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ugust
02
Technique Tuesday: Roasted Vegetables and Fruit


 

By this point in the summer I definitely get into a rut and prepare fruit and vegetables from the gardens and market in almost the same ways daily.  Not that that is a bad thing, as with produce this amazing, at the height of their season, there is often very little that can improve upon them.  A little grilling here, a little lightly dressed salad there, a little sautéing tossed with fresh pasta over there…

Vegetable and fruit roasting feels like almost too basic a technique to even justify a whole blog post.  However, several times during the year I have these ah-ha moments where I am bored with what I have been cooking and then suddenly remember to mix things up I just need to roast, which I somehow forget about for spells at a time.

The long exposure to dry heat and the contact with the surface of a baking sheet or roasting pan transforms produce in ways very different than grilling, steaming or sautéing.  Most importantly it evaporates much of the water in the fruit or vegetable, drying it out some (Take that watery zucchini!), and deeply concentrating the flesh and the flavor.  Also the edges of the produce start to get brown and sweet and caramelized and utterly irresistible after the natural sugars are exposed to heat and the surface of the baking dish.

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arch
17
Bonus round!


Last fall was complete chaos in our home.  I was in the final weeks of getting my culinary degree, worrying more about my impending final exam than I had about anything else in my life to date, and was growing very weary of my year-long commute to the city, away from home and husband, for 5 nights a week.  Every other detail seemed to go out with the compost.

So it didn't surprise us much when a few months later, after a few good snowfalls, we both looked at each other and realized we had never harvested our second planting of our famed and favorite heirloom beets.  While not a huge amount, there was about a bed and a half of beets still in the garden, now frozen solid to the ground.  We treasure them, and were disappointed, and felt stupid and wasteful.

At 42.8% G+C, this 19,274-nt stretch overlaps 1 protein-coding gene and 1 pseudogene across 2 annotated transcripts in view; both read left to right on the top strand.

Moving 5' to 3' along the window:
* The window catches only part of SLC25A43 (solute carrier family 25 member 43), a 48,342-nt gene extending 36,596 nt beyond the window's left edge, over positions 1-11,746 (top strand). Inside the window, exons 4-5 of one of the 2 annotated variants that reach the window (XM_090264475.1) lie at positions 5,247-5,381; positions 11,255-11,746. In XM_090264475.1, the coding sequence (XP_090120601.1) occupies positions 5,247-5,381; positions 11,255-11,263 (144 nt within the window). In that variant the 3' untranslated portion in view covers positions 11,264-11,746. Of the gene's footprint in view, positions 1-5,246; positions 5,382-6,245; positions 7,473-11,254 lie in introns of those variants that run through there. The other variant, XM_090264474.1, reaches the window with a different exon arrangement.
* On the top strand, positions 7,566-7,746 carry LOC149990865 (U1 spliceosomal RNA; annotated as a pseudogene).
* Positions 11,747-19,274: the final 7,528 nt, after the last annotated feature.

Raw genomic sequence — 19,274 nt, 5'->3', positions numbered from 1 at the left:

Fast forward to yesterday's magnificent first kiss of spring weather.  All I wanted to do was be outside, digging in something.  I walked through one of our gardens, with the ground now visible for the first time in many months---and low and behold, there were tiny sprouts of beet greens peeking up from a variety of leafy debris.  Further investigation, and a few dirty fingernails later, I discovered beets!  A lot of beets!



Our small second crop of golden, bull's blood, detroit dark red, and chioggia beets had successfully overwintered.  Protected enough somehow by the mulch on top of the beds, and apparently benefiting from some very extended root systems, these beauties made it though, and managed to do so well enough that they now had the energy to start sprouting leaves again.  Remarkable.  And fresh beets for dinner in March.



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Catie Baumer Schwalb is a chef, food writer and photographer, who splits her life between the city and the country. Not too long ago Catie was a New York City based actress and playwright for more than a decade. She has her Master of Fine Arts from the National Theater Conservatory, and her Grand Diplôme in classic culinary arts from the French Culinary Institute in New York City. ... Read More

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